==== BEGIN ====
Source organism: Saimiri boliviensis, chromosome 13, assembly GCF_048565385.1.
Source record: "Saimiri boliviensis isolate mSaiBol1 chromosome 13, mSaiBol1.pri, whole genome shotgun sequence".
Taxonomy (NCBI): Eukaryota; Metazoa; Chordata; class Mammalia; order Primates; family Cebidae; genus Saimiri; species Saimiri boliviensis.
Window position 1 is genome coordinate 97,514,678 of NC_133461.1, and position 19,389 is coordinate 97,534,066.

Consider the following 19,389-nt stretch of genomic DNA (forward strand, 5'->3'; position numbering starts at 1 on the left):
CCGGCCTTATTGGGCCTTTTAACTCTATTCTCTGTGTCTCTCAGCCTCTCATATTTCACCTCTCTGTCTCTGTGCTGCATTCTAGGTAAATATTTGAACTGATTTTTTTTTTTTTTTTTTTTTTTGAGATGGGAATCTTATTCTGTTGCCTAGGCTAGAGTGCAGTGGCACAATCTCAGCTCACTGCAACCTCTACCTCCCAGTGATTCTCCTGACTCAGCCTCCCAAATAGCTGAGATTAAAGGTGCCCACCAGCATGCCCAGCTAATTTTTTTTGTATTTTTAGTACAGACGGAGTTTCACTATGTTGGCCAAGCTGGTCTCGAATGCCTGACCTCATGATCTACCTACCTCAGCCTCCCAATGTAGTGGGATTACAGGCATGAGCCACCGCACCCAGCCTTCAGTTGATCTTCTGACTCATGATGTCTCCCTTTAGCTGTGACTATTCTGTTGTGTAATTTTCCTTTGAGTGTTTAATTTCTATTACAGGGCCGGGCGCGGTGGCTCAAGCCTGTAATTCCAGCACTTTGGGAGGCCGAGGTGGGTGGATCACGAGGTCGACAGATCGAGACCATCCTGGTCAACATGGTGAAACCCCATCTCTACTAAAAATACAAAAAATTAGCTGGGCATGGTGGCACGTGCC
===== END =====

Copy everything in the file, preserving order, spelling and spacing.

Source organism: Saimiri boliviensis, chromosome 13, assembly GCF_048565385.1.
Source record: "Saimiri boliviensis isolate mSaiBol1 chromosome 13, mSaiBol1.pri, whole genome shotgun sequence".
Taxonomy (NCBI): Eukaryota; Metazoa; Chordata; class Mammalia; order Primates; family Cebidae; genus Saimiri; species Saimiri boliviensis.
Window position 1 is genome coordinate 97,514,678 of NC_133461.1, and position 19,389 is coordinate 97,534,066.

Consider the following 19,389-nt stretch of genomic DNA (forward strand, 5'->3'; position numbering starts at 1 on the left):
CCGGCCTTATTGGGCCTTTTAACTCTATTCTCTGTGTCTCTCAGCCTCTCATATTTCACCTCTCTGTCTCTGTGCTGCATTCTAGGTAAATATTTGAACTGATTTTTTTTTTTTTTTTTTTTTTTGAGATGGGAATCTTATTCTGTTGCCTAGGCTAGAGTGCAGTGGCACAATCTCAGCTCACTGCAACCTCTACCTCCCAGTGATTCTCCTGACTCAGCCTCCCAAATAGCTGAGATTAAAGGTGCCCACCAGCATGCCCAGCTAATTTTTTTTGTATTTTTAGTACAGACGGAGTTTCACTATGTTGGCCAAGCTGGTCTCGAATGCCTGACCTCATGATCTACCTACCTCAGCCTCCCAATGTAGTGGGATTACAGGCATGAGCCACCGCACCCAGCCTTCAGTTGATCTTCTGACTCATGATGTCTCCCTTTAGCTGTGACTATTCTGTTGTGTAATTTTCCTTTGAGTGTTTAATTTCTATTACAGGGCCGGGCGCGGTGGCTCAAGCCTGTAATTCCAGCACTTTGGGAGGCCGAGGTGGGTGGATCACGAGGTCGACAGATCGAGACCATCCTGGTCAACATGGTGAAACCCCATCTCTACTAAAAATACAAAAAATTAGCTGGGCATGGTGGCACGTGCC